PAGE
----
As much as I am full of near limitless hope for America right now, I think about limitations when I look at all that Barack Obama has before him. For all that he might accomplish, there are endless things that prove impossible for one man to do, despite his intelligence and dedication. If the future leader of what is still the most powerful country in the world must confront the boundaries of what one person can do, how do we private citizens trying to keep together one relatively simple life deal with all that we will not attain?

Everyone is constrained in some way. A doctor who saves lives is powerless to eradicate the poverty that weakens the body. A reporter who brings us stories of the Sudan cannot stop the fighting she describes. A teacher who gives children the gift of language cannot change her students’ home life if it is not supportive of education.

Reality will always intercede at some level when we extend ourselves into the world around us, but that cannot stop us from engaging in life’s pain and glory. Mortality and time and space burden all of us and hold us back in myriad ways.

It is inside the soul that we find infinity and the erasure of barriers. A relationship with all that is limitless is always available if we look within.

The knowledge that we are all shaped by the limits of being human, paired with this sense that there is always an unfettered world of possibility within seems the only way to thrive.  We can let go of all that we do not possess and embrace all that we do have in our unique lives, vital and essential each in their own way.

Witnessing this Moment

Do you feel it yet? Did it really happen? Can America actually have elected a black man running on a ticket of hope and change?

I know the realization has not seeped into my soul yet. I cannot integrate the events. I have not yet found a way to make it real.

When I visited my healer a couple of days ago, she followed her usual practice of kinesiology, or muscle testing, to discover words and concepts that resonate with me on a psychological and spiritual level. Usually they are ideas that trouble me, and this session was no exception: “experiencing my mind.” At first the phrases she comes up with almost always sound like they belong in fortune cookies, but they eventually make sense, even if I had never parsed my experiences in quite the same terms before.

My mind is my shelter and my weapon whenever the emotional world gets too hot. Refusing what my gut or my heart are trying to tell me, so often I try to muscle through on brain power alone. I resort to analyzing the situation rather than feeling it, I look for wisdom in the table of contents rather than in my own experience. Today, I jumped from website to website trying to find a way for the joy to penetrate, but could not find a way to truly feel my way through the moment.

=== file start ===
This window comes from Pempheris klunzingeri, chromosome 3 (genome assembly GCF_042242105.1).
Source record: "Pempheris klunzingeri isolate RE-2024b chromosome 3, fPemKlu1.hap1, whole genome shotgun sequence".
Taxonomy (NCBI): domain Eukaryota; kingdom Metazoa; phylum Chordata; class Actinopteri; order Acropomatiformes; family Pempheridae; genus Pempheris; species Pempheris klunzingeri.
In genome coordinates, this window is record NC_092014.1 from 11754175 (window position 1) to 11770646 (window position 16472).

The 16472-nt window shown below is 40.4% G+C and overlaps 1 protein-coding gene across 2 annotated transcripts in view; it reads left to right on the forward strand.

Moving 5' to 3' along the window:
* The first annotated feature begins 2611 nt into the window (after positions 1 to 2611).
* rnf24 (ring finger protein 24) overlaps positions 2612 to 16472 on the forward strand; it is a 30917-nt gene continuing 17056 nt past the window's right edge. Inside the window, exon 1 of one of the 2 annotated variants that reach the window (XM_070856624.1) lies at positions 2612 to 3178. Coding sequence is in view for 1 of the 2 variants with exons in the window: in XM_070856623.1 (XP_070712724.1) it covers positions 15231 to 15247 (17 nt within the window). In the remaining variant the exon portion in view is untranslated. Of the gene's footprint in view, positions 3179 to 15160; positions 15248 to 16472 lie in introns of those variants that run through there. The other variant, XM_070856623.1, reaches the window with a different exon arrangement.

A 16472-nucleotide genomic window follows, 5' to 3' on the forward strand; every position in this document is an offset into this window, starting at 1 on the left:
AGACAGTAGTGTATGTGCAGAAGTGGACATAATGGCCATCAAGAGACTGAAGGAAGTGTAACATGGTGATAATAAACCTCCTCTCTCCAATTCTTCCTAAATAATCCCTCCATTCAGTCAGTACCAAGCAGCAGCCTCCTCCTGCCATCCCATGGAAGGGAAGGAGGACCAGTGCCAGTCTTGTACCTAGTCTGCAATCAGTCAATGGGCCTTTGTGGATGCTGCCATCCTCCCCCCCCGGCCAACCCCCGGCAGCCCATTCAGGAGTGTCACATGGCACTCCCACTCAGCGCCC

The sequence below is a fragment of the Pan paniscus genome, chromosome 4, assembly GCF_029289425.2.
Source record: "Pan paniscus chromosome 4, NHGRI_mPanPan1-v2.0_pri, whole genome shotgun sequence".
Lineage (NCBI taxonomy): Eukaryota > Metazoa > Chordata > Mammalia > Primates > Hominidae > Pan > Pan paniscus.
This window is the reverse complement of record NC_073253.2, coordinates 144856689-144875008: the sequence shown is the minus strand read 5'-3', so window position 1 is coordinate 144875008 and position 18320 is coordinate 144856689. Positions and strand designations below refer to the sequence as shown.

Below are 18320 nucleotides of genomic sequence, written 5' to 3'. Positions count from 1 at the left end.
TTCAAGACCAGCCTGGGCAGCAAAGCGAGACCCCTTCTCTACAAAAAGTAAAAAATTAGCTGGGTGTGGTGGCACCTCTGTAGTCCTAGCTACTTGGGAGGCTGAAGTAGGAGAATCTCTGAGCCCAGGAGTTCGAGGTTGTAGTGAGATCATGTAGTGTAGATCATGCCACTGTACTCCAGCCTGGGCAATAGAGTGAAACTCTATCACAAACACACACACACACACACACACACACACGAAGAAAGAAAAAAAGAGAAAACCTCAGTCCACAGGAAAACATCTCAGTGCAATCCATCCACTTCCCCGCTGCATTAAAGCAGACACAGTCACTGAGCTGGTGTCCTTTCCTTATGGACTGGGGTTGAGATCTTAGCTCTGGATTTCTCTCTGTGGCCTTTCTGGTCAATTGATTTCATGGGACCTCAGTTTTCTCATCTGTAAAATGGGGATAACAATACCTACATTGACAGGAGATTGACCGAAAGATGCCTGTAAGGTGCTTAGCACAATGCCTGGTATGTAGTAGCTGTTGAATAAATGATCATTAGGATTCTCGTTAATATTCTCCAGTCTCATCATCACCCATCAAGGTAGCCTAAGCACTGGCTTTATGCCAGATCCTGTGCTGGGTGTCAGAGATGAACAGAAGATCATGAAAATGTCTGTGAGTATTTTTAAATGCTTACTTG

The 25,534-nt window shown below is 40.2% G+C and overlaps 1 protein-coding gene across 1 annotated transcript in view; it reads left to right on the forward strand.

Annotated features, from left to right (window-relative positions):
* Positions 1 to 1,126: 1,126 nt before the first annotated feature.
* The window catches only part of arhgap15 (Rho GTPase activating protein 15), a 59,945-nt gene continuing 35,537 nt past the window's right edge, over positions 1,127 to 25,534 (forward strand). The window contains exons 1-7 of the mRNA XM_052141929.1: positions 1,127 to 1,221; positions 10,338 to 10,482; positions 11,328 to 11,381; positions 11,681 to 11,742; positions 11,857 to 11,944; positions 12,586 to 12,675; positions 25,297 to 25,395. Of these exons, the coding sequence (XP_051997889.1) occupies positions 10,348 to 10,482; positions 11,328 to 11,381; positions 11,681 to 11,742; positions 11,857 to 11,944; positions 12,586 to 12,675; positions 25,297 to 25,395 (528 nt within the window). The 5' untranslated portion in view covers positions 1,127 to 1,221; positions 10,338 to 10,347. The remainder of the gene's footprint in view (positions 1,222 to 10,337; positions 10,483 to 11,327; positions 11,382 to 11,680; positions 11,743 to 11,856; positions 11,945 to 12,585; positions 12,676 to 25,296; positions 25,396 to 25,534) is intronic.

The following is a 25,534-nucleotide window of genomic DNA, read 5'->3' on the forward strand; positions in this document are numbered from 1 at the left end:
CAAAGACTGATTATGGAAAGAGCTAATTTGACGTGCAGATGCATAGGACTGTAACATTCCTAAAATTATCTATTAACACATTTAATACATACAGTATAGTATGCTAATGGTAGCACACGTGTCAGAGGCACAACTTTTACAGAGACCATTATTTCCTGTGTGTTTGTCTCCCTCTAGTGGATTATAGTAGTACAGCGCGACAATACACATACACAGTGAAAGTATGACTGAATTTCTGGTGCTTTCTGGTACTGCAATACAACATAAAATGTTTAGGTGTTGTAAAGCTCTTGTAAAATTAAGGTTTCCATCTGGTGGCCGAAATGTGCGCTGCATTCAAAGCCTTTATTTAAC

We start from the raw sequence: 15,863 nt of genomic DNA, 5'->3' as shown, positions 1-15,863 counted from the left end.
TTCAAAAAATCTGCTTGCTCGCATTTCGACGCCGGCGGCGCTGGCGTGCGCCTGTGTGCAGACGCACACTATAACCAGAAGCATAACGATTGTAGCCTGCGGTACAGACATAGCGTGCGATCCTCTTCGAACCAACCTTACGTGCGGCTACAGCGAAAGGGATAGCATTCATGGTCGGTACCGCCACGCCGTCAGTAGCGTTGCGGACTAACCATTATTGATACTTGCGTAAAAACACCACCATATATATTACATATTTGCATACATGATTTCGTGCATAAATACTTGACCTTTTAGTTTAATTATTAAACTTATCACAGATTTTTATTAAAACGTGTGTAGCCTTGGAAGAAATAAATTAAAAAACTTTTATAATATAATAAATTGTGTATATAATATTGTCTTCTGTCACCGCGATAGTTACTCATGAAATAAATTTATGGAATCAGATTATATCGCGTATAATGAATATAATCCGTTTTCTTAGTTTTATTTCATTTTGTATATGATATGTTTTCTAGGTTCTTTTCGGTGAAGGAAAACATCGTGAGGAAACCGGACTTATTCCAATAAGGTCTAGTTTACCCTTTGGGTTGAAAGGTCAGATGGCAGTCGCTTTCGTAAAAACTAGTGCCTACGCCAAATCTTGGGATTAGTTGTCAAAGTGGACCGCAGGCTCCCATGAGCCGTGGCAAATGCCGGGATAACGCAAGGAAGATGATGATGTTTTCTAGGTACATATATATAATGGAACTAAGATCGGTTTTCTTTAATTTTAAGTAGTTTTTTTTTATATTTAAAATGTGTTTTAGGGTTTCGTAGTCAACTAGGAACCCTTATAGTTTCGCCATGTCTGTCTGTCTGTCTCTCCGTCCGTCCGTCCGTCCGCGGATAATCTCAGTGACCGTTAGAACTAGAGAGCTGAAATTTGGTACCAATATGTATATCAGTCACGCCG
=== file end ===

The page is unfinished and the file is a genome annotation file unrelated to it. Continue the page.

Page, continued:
Our worth in this world is so often determined by our perceived intelligence, by how swiftly you can take in information and sort it and use it for your own gain. The brain is such an inadequate organ, however, when you want to be moved and inspired by something so awesome and intense as Barack Obama becoming our next president.

There are a few brilliant moments in all of our lives, be it a marriage or a birth or an historic election that requires we do more than think about how everything just might change. This is one of those moments that must be fully witnessed, body and soul.

Striking Back at the Empire

The purest, most powerful sense of excitement I have ever experienced was when I was four years old, shaking with anticipation in front of my grandparents’ TV about to see Empire Strikes Back for the very first time.

My excitement today is almost reaching those heights.

I should rewrite history and say that I was watching Return of the Jedi, the final movie where the Rebels win it all, but I have confidence that everything will work out exactly as it should, even without a perfectly formed Star Wars allegory.

For today, thoughts of soul and self are shelved. Despite all my level headed talk about the power of the individual’s shift in consciousness, right now I am allowing myself to be completely swept away by the entire fifty state drama. Tomorrow, there will be stillness, there will be contemplation, there will be peace, but tonight there will be blue Obama teeshirts, cable news watching, and, God willing, a champagne toast.

The Responsibility of the Dreamer

In dreams begin responsibilities

W.B. Yeats

When I first savored this line in college, I was too high on the poetry and dreaming to realize it was a simple phrase that ends with thud of adult responsibilities. By graduate school, Yeats was as much vocation as avocation, and I was so chilled by watching literature become a responsibility that I left the path of academia before I had really begun. Once I was marooned in the “real world” and trying to forget about poets and their dancing words, I eventually realized I was ducking both dreams and responsibilities. Now that I am carving out a new space for myself and trying to balance the poetic and the pragmatic, I am figuring out the relationship that Yeats described.